Christmas Lights And Humility

Someone stole my neighborhood and turned it into Whoville.  Large elves, masquerading as competitive men, have ambushed our energy resources and hung up enough LED lights to have the streets aglow with a garish gleam as bright as the sun.

My first indication that our new neighborhood might go a little “over the top” at Christmas was during a conversation at my son’s baseball game. My neighbor asked me if I wanted to join in on the lift rental. 

A “lift” rental?  Seriously? 

She assured me that it was a normal occurrence in our neck of the suburban woods at Christmastime, and that all the neighbors cooperatively shared the expense and used it for the soaring high icy peaks of our two-story homes.  I could see desperation in her eyes that I grab onto her vision, but I wasn’t taking the bait.

I said “maybe” to the lift. Silly me…I’m so old-school thinking a ladder might be sufficient.

So, a few weeks later, the foretold lift arrived and our neighbors got busy stringing lights on the trees and peaks of our little borough.  My family was out of town that weekend, so you can imagine our surprise when we returned.

Remember that song, “I wear my sunglasses at night?” Think bright — stadium-bright — and you just might get the picture. Every nook, corner and cranny burst forth with Christmas paraphenalia. And that’s just the lights!

The inflatable army has also come out in full force — Frosty, Spongebob, Mickey, and Santa bluster and blow about depending on their robustness or lack thereof. Sparkly reindeer, candy-canes and the angelic hosts have all joined the cast of characters on our street. 

So, not wanting to feel left out, the next weekend my husband risked life and limb on an extension ladder to string a Charlie Brown strand from our roof to our neighbors.  We highlighted one simple peak on the second story, strung lights around the porch, added a few multi-coloreds to the bushes and called it a day.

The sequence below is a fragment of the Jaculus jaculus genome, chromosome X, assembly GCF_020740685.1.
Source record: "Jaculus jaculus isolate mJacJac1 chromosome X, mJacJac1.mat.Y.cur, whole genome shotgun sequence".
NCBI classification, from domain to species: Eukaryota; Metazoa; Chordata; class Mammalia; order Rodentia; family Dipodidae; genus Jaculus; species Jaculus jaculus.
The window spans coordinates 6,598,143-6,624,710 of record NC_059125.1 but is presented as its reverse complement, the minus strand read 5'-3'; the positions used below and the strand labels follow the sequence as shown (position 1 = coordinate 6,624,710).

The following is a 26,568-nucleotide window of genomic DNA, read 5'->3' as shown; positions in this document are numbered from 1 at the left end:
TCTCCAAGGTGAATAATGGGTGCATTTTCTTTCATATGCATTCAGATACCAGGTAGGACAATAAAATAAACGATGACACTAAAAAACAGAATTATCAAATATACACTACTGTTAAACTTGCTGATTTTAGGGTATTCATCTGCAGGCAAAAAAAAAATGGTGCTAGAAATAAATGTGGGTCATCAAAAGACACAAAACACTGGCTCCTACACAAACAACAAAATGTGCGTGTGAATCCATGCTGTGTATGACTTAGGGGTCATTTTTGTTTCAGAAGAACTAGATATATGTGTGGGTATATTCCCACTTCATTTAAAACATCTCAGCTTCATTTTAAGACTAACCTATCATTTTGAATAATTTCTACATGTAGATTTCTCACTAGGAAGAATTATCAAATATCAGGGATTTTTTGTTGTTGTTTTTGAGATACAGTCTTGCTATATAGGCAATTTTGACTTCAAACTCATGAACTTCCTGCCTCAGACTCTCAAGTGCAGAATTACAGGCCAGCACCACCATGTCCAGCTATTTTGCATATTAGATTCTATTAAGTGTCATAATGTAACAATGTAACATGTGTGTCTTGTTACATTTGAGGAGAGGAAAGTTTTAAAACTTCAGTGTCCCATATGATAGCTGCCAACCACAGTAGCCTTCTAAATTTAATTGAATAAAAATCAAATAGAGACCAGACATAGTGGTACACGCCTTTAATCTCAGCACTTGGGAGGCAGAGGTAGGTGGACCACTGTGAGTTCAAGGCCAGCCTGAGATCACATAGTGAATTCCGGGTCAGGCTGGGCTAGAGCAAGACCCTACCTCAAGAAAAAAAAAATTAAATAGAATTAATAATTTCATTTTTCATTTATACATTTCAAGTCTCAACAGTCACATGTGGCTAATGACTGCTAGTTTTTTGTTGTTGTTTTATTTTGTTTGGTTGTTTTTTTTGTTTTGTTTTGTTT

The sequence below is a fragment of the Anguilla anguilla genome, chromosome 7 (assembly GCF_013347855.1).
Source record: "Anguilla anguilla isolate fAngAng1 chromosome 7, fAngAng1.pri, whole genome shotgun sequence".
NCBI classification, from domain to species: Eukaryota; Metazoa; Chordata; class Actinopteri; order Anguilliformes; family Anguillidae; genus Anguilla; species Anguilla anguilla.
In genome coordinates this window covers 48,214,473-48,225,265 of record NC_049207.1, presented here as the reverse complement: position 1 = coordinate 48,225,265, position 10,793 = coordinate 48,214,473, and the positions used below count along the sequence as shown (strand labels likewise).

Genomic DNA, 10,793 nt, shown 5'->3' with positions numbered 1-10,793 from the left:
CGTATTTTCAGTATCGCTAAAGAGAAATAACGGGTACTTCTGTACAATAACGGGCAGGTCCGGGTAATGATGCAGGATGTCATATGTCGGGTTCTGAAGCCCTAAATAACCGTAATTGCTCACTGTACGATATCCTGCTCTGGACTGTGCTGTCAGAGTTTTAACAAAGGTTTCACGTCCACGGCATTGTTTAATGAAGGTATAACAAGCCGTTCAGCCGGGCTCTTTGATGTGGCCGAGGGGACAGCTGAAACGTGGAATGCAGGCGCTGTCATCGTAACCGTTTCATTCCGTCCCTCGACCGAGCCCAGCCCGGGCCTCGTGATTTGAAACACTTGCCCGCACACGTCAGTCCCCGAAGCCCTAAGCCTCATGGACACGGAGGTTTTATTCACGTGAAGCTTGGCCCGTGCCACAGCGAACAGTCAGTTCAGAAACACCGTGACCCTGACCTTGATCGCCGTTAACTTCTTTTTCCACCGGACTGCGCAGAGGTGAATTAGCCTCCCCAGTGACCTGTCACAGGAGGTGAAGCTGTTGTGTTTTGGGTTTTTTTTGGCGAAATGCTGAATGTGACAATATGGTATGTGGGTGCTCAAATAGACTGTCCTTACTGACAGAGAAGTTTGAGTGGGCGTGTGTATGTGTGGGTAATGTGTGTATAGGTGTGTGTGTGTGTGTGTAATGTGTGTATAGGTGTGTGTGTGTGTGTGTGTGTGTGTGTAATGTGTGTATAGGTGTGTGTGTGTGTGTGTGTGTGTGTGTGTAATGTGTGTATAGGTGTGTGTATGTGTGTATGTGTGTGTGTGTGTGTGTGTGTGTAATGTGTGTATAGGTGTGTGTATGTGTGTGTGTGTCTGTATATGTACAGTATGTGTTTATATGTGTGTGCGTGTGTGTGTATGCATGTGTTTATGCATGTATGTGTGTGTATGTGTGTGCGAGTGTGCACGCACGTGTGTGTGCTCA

We were so proud of our simple accomplishment.  We had fun, experienced a little danger on the extension ladder and laughed a great deal at our slightly cheesy and ghetto attempt at illuminating design.

That is…until we walked to the tract across the street.  Some of our neighbors, concerned that we didn’t quite grasp the seriousness of the “decorating spirit” encouraged our family to travel over to Sarasota, where apparently the big Christmas dogs come out to play.

So, we bundled up the baby, grabbed some coats and mittens, and the family ambled out of our tract into the neighborhood just across the street. 

And this is how we got schooled in the Ned Flanders way of Christmas.

We could hear the roar before we even crossed the street.  Three lifts were at work.  About fifty people were out, from kids to grandmas, and all were busy decorating.  This was definitely the bigger the better, and anti-less is more school of thought.

Every tree was being wrapped in lights.  Some of the homes had music synchronized with the lights to create shows.  I’m pretty sure I saw a real sleigh and a chorus of angels.  Music blared from loudspeakers.  There were Christmas banners, themed homes and lights strung across the street from roof to roof creating a tunnel of extreme awesomeness.  It was the North Pole, a fairy tale, and a child’s Disney dream! 

As my son and I reveled in the majesty of our Costco culture, laughed at the over-commercialized decorations, and took in materialism at its finest, my husband on the other hand, turned sour.  The Grinch face was starting to appear.

“It’s too much,” he said, “too competitive, too garish. They’ve lost the Christmas spirit.”

I nodded my head in agreement while secretly plotting ways to spruce up our own lawn.

“So how about an inflatable Jesus on roller-skates?” I suggested. 

At least I got a smile out of him.

Deep down, I know it’s the posture of our heart that matters at Christmas.  If we are decorating our neighborhood as a gift to the community, then the gift  —  whatever it’s brilliance or lack thereof is enough.  If we are decorating for approval, applause and to win the association’s contest, then shame on us. 

If I am to be honest, I desire both.  I want to be content with a little.  I also want to compete and win. 

I struggle with my inner naughty; this duality of the Christian walk and the daily battle between choosing humility or competitiveness.  I think I might have caught my neighbor’s desperation.  I’m pretty sure it’s viral.

Praise the Lord that Jesus doesn’t keep a naughty list like Santa or I might get some coal in my stocking.  Because, when my husband goes out of town, some elves just might drop by our house too!

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